It may come as no surprise to some Ohio couples that divorce seems to occur in waves within social groups. Not only is the idea of "divorce contagion" something that people often report anecdotally in their social lives, it is backed up by scientific research. According to researchers from Brown University, Harvard University and the University of California at San Diego, spouses with divorced friends are 75 percent more likely to separate themselves. Even spouses with friends of friends who divorce are one-third more likely to decide to divorce.
In some cases, defendants in Ohio and around the country are allowed to wear GPS bracelets as opposed to spending time in jail. However, there are limits to how free a person can be when wearing such a device. For example, a person can be sent back to jail or prison if the device is removed. This may be true even if it is removed to have an X-ray or MRI performed.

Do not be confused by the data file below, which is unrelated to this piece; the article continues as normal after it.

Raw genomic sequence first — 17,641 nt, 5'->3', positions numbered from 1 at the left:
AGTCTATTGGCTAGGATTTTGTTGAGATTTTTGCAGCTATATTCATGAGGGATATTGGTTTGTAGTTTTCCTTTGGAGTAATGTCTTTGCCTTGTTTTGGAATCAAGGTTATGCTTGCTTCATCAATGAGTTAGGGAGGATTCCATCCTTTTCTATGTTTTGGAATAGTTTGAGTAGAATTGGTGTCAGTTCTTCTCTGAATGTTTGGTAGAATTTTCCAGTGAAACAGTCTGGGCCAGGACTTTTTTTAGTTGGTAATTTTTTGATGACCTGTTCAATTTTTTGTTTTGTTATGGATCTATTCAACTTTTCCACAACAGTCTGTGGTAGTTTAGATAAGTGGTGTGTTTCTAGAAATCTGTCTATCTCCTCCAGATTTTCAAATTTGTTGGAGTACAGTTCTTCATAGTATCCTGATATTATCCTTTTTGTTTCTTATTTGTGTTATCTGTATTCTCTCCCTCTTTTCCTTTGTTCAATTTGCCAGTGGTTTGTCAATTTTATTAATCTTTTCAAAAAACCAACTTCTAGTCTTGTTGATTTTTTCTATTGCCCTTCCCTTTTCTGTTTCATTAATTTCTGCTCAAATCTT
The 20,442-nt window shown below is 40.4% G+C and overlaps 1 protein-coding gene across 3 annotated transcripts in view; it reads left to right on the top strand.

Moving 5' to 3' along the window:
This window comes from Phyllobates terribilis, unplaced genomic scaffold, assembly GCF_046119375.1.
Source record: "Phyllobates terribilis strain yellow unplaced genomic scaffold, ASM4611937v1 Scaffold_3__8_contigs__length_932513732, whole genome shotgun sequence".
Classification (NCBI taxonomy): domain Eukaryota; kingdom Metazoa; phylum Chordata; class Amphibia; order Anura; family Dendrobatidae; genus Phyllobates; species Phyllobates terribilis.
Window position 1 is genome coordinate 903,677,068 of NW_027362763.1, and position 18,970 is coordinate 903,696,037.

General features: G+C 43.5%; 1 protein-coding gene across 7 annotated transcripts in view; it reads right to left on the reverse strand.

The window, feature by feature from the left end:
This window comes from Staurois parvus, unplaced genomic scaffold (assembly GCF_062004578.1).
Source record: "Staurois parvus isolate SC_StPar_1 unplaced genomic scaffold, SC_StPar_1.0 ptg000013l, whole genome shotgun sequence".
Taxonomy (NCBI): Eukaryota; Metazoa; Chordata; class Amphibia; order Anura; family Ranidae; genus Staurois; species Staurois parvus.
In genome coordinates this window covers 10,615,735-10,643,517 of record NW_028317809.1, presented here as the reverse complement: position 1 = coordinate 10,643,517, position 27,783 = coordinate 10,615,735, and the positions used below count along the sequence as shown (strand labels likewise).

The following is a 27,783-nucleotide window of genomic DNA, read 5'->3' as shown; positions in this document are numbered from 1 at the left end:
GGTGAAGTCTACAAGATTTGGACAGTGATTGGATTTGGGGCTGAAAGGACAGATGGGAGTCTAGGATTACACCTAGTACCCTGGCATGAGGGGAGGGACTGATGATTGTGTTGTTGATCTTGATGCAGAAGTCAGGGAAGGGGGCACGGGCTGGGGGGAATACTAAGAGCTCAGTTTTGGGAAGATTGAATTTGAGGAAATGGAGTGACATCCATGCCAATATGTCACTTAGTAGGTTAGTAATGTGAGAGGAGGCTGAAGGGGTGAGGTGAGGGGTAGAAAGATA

When parents in Ohio make the decision to end their marriage, they may be concerned about how to deal with the post-divorce future of co-parenting. Issues about child custody and visitation are often some of the most emotionally fraught aspects of a divorce. It can always be very difficult to adjust to a new reality in which the children are no longer sharing their parents' home on a full-time basis. There are some guidelines, however, that can help people move successfully through the transition to co-parenting.